The Courthouse was filled with judicial and legislative dignitaries this morning. The Chief Justices of all the Commonwealth’s court departments apparently meet on a regular basis and often take their meetings on the road. Today’s meeting was held here in Lowell. Hosted by Chief Justice for Administration and Management Robert Mulligan, judicial attendees included Chief Justices Barbara Rouse (Superior Court), Karyn Scheier (Land Court), Steven Pierce (Housing Court), Lynda Connolly (District Court), Charles Johnson (Boston Municipal Court) and Martha Grace (Juvenile Court). Elected officials who attended included State Senator Steven Panagiotakos, State Representatives Kevin Murphy, Dave Nangle and Cory Atkins, and Clerk of Courts Michael Sullivan and Register of Probate John Buonomo. Lowell Mayor Bill Martin was here to extend the city’s greetings. Judge Mulligan spoke about the new judicial center for Lowell, saying it’s not a question of if but of when. While he certainly didn’t seem pessimistic, his attitude towards the Lowell project might best be described as realistic given the challenging fiscal period the state is entering. While this is the 17th meeting the “chiefs” have held outside of Boston, it’s the first in Middlesex County, making it an even more impressive event for Lowell.
The snow started falling at about 12:30 pm today and began piling up quickly. The city of Lowell has already declared a snow emergency which means no off-street parking. Although the building remains open (it’s now 3 pm), we’ve sent the bulk of the staff home and would recommend that anyone with documents to record wait until tomorrow before coming to the courthouse. If the conditions deteriorate, the building could be closed by the Trial Court with very little notice. Given the forecast, we fully intend to be open tomorrow for our normal hours of operation. Our neighbor, McDonough Funeral Home, has a webcam positioned up high that is pointed in the general direction of the courthouse. Here’s a view of the current conditions outside the courthouse.
Update The building has been closed (3:30 pm) so we’re leaving. Drive carefully
Him: All rise!…Ladies and Gentlemen I want to present “wOOt”…
Us: W00t? What is w00t?
Him: Ladies and Gentlemen wOOt is Merriam Webster’s word of the year.
Us: Don’t you mean woot with the letter “o” not OO (zeros).
Him: Ladies and Gentlemen again the word of the year is wOOt and it is spelled wOOt, not woot.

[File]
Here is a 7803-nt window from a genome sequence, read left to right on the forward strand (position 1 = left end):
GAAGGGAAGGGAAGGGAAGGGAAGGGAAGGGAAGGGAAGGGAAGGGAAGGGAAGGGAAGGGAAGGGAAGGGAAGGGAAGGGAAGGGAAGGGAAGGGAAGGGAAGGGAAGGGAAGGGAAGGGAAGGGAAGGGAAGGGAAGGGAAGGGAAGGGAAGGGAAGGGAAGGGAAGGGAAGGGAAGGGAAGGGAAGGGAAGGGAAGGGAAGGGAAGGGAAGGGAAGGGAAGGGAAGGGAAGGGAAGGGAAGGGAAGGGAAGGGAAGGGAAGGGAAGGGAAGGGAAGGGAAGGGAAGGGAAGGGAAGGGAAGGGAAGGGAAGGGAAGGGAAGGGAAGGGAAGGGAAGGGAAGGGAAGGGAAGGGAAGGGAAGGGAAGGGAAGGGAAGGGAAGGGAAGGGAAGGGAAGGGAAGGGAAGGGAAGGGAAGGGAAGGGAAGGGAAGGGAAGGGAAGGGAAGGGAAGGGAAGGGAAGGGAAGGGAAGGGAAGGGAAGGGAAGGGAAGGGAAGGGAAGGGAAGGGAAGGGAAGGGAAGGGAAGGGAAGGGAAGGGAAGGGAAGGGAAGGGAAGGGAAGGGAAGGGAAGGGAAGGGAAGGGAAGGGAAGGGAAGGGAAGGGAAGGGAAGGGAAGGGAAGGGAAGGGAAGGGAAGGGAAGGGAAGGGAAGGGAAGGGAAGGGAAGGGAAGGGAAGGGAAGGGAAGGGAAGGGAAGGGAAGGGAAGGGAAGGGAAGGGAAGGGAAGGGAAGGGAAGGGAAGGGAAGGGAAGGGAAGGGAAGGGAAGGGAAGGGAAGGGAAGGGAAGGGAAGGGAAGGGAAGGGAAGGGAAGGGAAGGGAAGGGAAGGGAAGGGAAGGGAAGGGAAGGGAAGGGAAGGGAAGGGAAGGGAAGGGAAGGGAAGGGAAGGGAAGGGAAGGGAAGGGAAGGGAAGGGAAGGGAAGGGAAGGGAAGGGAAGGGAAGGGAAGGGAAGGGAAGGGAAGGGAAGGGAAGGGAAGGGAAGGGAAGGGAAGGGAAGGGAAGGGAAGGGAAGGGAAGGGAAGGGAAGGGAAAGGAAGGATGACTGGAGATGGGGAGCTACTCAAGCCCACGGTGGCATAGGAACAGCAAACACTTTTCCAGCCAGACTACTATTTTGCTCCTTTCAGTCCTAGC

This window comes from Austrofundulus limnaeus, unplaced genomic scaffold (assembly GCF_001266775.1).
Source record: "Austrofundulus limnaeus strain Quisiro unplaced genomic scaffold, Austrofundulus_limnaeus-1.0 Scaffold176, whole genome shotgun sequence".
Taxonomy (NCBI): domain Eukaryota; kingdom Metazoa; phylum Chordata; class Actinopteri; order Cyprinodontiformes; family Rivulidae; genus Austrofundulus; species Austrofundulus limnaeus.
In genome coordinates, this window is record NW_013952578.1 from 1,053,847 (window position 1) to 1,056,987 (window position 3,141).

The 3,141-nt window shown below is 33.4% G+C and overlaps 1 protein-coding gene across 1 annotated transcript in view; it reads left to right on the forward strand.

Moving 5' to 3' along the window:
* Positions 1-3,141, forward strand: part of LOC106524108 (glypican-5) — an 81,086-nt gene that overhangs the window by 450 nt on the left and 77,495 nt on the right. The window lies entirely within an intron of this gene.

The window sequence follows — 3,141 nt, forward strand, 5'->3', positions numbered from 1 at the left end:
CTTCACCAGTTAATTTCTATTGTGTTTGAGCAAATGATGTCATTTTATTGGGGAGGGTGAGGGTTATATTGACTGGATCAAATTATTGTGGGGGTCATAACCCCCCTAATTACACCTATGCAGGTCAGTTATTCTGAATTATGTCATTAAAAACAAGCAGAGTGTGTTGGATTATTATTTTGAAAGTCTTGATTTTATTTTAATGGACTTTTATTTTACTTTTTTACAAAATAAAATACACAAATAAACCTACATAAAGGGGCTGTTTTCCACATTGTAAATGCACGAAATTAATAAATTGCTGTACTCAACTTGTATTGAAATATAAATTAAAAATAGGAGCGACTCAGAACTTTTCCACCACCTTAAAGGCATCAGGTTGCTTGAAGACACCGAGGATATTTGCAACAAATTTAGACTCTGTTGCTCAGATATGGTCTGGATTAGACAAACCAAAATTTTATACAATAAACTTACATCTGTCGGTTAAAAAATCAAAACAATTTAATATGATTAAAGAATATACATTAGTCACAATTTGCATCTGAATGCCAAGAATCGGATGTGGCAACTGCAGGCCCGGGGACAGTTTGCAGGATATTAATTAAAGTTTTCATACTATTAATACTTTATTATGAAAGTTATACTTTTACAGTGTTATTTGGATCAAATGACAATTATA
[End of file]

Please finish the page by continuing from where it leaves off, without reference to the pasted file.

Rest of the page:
Us: What the heck is, are, was, or were a wOOt?
Him: A wOOt is an expression of happiness.
Us: I’ve never heard of it.
Him: wOOt has been around for a long time and comes from the gaming world.
Us: Gambling huh…We figured something like that.
Him: No, not that gaming world… the technology gaming world, as in video games.
Him: Ladies and Gentlemen wOOt is like saying “yay”
Us: Then why not just say… “yay”? And what’s up with the OO (zeros) instead of the “o”?
Him: In the words of John Morse, President of Merriam-Webster “Gamers commonly substitute numbers and symbols for the letters they resemble creating what they call l33t speak”.
Us: l33t? What in heaven’s name is l33t speak?
Him: l33t speak is gamer talk for leet?
Us: leet? Isn’t that a vegetable?
Him: No, leet is gamer for elite?
Us: You are wearing us out.
Him: I tried tOO.
Shortly before 11 a.m. today, electrical service in the entire neighborhood of the courthouse failed and everything came to an immediate stop here at the registry. Even though it was a sunny day, some areas of the building have little natural light so courthouse security ordered all non-employees out of the building for their own protection. Because this website (www.lowelldeeds.com) is hosted on a computer here, the website shut itself down when the power went off, so we were pretty much cut off from the outside world. It was tough to get additional information because the local radio station, WCAP 980 AM, which is just down the street, we also knocked off the air for the duration. Power came back on suddenly at about 12:30 p.m. and no data was lost. All of our equipment was quickly brought back online without further difficulty.
As I have mentioned before we are in the process of correcting and improving our image database. Unfortunately, we discovered that the program we are using has a major weakness. The images for a group of our record books do not display because they are not attached to an index. We have isolated a number of these books. Now here’s the scan program’s weakness…when these books (without indexes) are re-scanned they “still” do not appear in the database. In the beginning it was puzzling. But with a little investigation we figured out that books without indexes are not viewable even after being rescanned. To clarify, we do have these new images…Last week I had the corrected images of these books moved to the Customer Service computers. Right now they are unavailable to the public. If you need an image from a book and are unable to display it, check with Customer Service, they can most likely help you.